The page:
Queer City by Peter Ackroyd, book review: An uproarious pocket history of sex in his beloved metropolis

The author chronicles London through the history of its gay population from pre-Roman times to the present day

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The Independent Culture

After his mammoth, shamanic aria London: the Biography, the remarkable writer Peter Ackroyd has produced a nimble, uproarious pocket history of sex in his beloved metropolis.

As its subtitle suggests, Queer City ostensibly offers a chronicle of “gay London from pre-Roman times to the present day”, but this generic approach quickly breaks down in the face of an environment of insatiable appetites, where “the categories do not apply” and sexuality is an alarmingly “fluid, infinitely malleable and indefinite condition”.

The queerness of the title is employed here not as some siloed critical theory concept but as perhaps the only adjective to fully capture the panorama of human behaviour Ackroyd wants to capture. As in London: the Biography, the capital is a kaleidoscopic arena where no practice, however outré, is entirely new or shocking. London has seen it all before, perhaps particularly when it comes to sex, its citizens “just doing what had always been done”.

As with his gargantuan history of London, Ackroyd here revels in origins, particularly of words, and part of the joy of Queer City is the abundance of recherché terms for all types of sexual being and erotic act, and their bizarre derivations. The word “faggot”, he informs us early on, meant a bundle of sticks of wood, on top of which accused sodomites were burned to death. And language, at least from the 11th century onwards, has been used as a form of control, he says, with “sodomy” “a catch-all term that could mean anything or everything”.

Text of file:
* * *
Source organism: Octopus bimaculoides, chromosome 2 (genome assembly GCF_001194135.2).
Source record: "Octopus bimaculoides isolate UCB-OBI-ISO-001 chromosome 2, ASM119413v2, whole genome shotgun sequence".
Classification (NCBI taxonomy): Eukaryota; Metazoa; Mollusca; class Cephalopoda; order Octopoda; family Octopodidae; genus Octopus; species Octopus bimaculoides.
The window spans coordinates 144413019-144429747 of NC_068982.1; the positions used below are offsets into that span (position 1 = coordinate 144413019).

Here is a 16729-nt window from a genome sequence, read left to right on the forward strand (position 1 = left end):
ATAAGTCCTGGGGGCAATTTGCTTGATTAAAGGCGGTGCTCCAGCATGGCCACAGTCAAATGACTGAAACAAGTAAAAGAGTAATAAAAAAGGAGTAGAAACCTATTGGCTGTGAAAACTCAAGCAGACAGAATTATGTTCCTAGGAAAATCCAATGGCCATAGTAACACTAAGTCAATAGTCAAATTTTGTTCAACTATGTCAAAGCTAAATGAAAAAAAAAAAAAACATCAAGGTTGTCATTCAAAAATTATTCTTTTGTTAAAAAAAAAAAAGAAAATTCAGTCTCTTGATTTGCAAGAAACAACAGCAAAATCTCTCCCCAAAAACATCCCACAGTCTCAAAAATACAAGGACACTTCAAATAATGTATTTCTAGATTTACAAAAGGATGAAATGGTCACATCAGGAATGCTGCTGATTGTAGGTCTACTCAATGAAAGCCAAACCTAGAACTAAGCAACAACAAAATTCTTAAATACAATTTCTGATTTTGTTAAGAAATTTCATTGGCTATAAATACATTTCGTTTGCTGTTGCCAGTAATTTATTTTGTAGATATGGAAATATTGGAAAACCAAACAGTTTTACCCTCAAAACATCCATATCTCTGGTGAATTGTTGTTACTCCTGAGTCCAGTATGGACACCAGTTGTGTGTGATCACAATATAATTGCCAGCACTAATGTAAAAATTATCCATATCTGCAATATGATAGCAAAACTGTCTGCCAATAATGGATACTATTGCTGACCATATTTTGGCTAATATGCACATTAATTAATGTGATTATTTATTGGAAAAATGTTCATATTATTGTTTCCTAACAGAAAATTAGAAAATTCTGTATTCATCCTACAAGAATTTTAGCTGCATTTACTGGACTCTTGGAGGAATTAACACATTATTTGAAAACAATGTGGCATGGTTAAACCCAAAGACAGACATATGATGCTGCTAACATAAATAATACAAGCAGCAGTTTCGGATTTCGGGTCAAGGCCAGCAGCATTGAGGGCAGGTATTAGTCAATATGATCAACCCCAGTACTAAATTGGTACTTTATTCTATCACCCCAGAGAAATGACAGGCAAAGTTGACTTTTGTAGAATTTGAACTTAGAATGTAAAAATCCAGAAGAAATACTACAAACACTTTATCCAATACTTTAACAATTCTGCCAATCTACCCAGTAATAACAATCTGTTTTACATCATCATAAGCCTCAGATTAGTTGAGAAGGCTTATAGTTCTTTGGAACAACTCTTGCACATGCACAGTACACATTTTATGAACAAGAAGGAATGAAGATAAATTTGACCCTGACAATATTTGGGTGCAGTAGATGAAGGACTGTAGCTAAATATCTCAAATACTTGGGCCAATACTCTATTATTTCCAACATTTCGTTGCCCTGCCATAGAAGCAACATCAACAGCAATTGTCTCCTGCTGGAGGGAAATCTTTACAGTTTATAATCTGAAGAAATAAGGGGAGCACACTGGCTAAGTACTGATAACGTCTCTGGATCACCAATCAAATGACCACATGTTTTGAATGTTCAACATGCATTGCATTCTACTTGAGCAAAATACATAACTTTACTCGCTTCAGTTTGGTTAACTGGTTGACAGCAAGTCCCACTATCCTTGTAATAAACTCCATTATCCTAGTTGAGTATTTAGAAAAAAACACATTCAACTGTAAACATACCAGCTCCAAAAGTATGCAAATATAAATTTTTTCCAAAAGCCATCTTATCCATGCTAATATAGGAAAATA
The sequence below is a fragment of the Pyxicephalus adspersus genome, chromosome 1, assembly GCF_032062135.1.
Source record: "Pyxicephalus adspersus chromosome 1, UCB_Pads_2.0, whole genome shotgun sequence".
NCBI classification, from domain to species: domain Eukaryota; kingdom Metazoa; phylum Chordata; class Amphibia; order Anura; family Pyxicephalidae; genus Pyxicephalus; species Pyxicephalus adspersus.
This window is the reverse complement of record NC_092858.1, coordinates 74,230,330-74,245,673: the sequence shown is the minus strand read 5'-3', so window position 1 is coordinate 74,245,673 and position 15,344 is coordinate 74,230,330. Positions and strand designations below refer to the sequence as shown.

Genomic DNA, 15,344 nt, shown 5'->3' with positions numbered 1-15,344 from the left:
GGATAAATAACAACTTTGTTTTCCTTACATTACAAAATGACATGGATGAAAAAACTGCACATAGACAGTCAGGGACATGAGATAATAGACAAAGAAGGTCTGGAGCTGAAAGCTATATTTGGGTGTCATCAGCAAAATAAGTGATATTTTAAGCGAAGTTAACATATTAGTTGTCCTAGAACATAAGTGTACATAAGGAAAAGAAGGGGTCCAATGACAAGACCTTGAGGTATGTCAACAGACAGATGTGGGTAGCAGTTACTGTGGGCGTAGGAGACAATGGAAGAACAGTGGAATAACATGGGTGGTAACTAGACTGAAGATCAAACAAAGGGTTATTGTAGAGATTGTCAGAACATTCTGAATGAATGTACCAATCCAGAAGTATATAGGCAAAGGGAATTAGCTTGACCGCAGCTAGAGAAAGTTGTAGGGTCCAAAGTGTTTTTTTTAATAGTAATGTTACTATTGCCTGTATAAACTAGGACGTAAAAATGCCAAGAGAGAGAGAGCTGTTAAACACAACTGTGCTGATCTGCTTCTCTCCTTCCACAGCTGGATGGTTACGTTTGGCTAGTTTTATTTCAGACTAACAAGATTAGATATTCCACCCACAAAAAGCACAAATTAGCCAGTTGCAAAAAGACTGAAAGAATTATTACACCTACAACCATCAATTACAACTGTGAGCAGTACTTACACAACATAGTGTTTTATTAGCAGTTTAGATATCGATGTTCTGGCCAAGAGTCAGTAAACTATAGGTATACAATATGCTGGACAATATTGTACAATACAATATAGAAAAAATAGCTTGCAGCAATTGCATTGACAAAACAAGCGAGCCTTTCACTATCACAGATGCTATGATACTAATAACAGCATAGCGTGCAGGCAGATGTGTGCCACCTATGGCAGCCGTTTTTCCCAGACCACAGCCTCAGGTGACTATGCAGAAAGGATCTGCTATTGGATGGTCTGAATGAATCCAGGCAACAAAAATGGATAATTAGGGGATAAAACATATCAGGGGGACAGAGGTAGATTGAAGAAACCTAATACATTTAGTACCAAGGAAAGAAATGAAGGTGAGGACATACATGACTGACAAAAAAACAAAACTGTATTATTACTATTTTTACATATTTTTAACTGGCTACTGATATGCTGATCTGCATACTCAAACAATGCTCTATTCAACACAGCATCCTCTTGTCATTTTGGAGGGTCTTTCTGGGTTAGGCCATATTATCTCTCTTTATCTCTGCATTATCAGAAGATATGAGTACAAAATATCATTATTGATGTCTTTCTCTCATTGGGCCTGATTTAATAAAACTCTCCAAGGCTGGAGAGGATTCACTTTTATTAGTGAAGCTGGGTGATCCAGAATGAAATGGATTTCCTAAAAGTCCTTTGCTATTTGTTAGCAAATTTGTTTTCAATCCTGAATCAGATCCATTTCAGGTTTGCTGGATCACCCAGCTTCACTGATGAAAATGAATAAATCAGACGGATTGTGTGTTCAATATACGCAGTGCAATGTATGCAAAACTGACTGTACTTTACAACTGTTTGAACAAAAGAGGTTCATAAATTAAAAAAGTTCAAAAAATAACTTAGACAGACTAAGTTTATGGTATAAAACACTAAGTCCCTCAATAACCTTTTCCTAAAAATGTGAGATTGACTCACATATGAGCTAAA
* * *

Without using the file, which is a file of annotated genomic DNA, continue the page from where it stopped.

It’s a theme he returns to, down through the ages to the creation of “queer slang”, known as polari, in the 20th century, a secret code employed within the gay community. There are toothsome examples of the rich and wondrous language of the jungle of London sexuality on virtually every page, from “the loathsome Ganymede” (the gay man) to the ‘rubster’ (the lesbian).

Equally toothsome are the hundreds of peculiar historical notes, the impish delivery of which will be familiar to readers of London: the Biography: “Warriors who had been overcome in battle could be raped by Roman citizens. The defeated were sometimes penetrated by radishes; that may not sound too painful but in fact the long white icicle radish has always been grown in southern England to a length of just under six inches.”

Ackroyd outlines the tragedies of polysexuality, especially from the 18th century onwards, with increasingly cruel sanctions and the horrors of blackmail, extortion, entrapment and violence, and the terror of Aids into the 20th century. But his prevailing thesis is that “London ... by its very nature subversive“, is a city that can encompass and indulge the full complexity of human behaviour, where power too is ultimately fluid. London has been ‘a great stage’ upon which men and women have seen themselves, offering an almost mystical ‘arena for theatrical self-definition and the proclamation of difference’. Same-sex activity has always been ‘a problem threatening the peace of the city’.

As with the monumental London: the Biography, Ackroyd here offers another utterly unique reading experience, with something to tickle the nose, or shelve for a dinner party, on every page.

‘Queer City: Gay London from the Romans to the Present Day’ by Peter Ackroyd is published by Chatto & Windus on 24 May, £16.99

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